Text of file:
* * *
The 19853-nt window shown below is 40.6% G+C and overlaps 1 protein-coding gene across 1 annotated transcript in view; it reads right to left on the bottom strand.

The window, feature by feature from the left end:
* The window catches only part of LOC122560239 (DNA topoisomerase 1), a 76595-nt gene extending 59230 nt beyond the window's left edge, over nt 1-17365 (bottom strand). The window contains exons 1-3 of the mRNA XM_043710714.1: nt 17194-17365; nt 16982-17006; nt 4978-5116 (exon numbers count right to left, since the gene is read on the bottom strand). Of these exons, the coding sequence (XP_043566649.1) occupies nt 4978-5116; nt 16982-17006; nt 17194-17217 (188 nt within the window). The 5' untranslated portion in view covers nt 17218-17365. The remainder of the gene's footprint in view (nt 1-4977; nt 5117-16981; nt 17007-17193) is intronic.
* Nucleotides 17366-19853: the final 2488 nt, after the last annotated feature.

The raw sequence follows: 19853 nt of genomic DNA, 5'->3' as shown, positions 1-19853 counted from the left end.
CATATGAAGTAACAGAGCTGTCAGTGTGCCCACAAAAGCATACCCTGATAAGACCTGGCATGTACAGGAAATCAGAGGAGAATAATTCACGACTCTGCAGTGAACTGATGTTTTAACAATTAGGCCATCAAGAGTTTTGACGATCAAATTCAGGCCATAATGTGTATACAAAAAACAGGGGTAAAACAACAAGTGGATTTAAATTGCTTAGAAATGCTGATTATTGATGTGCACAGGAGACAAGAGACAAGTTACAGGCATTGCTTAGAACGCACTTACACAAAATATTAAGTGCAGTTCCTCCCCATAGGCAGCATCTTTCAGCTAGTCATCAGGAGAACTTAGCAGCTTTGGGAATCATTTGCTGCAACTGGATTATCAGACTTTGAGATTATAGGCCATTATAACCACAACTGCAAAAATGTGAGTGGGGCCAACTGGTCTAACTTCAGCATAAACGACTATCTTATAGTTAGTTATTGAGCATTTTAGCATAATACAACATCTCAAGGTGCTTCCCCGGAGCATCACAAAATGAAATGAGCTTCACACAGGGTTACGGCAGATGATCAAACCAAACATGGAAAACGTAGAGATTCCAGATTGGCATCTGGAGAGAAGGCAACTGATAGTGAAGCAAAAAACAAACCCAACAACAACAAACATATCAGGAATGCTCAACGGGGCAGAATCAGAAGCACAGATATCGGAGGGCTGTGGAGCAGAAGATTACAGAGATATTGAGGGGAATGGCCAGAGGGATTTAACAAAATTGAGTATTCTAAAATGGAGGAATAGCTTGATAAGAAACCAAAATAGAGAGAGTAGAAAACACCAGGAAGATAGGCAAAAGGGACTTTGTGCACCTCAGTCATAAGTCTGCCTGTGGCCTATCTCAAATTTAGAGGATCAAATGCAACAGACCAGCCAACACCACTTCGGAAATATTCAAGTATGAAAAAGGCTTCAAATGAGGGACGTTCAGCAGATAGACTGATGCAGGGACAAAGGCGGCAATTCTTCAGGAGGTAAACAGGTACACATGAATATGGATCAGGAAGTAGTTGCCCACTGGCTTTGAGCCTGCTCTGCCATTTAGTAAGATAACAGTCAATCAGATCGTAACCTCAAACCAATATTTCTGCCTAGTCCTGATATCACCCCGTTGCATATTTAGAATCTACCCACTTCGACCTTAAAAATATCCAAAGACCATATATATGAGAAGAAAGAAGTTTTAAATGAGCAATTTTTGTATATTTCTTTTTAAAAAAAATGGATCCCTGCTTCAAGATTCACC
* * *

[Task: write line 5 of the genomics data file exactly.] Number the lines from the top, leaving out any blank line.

The raw sequence follows: 19853 nt of genomic DNA, 5'->3' as shown, positions 1-19853 counted from the left end.